The barbeque the following evening was at Clare’s house, but the location wasn’t important – being in each other’s company was all that mattered. Every member of this close-knit group of friends benefited from these regular informal get-togethers. They were a chance to relax in private with some of the people most important to them; a chance to forget about everything else for a while and unwind. Clare was more than happy to play host. It didn’t involve any huge amount of effort or outlay on her part, and staying at home also had two very clear benefits: not only did it mean she didn’t have to leave the party early to get Penny to bed, but it also meant she could drink. And Christ, after this week full of work pressures, stupid ex-partners and bloody alien invasions, she really needed to drink.

The day had been pleasantly warm and bright, down a few degrees on yesterday, feeling almost like summer’s last fling. The atmosphere was peaceful, a stark contrast to last night’s crowds. Although she lived mid-terrace, Clare’s neighbours on either side were no trouble and the street was always relatively quiet. There were fields beyond the low fence at the end of her garden, which made the small square patio feel as if it was part of a much larger open space. There was a train line a couple of hundred metres out into the fields, running parallel with the row of houses, but the trains were infrequent and the noise low enough so as not to intrude.

The six adults – Tom, Siobhan, Rob, Clare, James and Stephanie – sat out on the patio by the light of a few scattered candles and the glowing embers of the long-abandoned barbeque. The children were indoors, ensconced in front of the TV.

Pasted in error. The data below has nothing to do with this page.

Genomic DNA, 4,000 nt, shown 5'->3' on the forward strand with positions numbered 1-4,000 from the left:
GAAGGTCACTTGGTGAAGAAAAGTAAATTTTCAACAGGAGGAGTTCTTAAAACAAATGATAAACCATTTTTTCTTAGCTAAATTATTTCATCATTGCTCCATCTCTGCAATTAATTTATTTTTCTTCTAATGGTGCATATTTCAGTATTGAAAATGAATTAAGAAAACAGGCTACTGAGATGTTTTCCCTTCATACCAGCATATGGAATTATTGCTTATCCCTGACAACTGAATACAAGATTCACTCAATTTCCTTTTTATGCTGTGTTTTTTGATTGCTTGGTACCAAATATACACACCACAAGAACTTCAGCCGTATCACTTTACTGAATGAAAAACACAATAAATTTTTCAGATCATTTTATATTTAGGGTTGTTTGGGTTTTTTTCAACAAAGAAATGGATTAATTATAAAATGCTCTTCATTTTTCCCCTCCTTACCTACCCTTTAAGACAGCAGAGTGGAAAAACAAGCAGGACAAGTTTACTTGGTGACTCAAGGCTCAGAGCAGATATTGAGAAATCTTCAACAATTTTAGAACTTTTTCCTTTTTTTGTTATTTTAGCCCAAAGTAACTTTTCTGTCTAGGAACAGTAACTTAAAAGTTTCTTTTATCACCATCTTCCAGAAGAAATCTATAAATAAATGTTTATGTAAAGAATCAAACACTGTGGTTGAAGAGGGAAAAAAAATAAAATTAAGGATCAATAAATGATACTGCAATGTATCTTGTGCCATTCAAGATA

‘It’s so good to be able to talk to someone over the age of eight for a change,’ Stephanie said. She cradled her sleeping baby Felicity on her lap.

‘I’m older than eight,’ James protested, still picking at the remains of the food despite everyone else having finished almost an hour ago.

‘Mental age or physical age?’ Rob asked, deliberately winding him up.

‘You don’t count, Jim,’ Steph said, ‘and you know what I mean. I’m talking about different faces. I spend all day, every day surrounded by the kids. Much as I love them, it’s damn hard work. It’s nice to have a break.’

‘Tell me about it,’ Clare said, finishing off her third large glass of wine. She watched Penny through the living room window. She was sitting wedged between Bethany and Mark, James and Stephanie’s older kids. ‘I know I’ve only got one child and I work, but I know exactly what you’re saying. I love Pen more than anything, but there are times I could scream.’

‘We haven’t been out anywhere together for months now, have we, Jim?’ Steph continued. ‘I mean, he’s been out and I’ve been out, but we haven’t been anywhere without the kids in tow for ages.’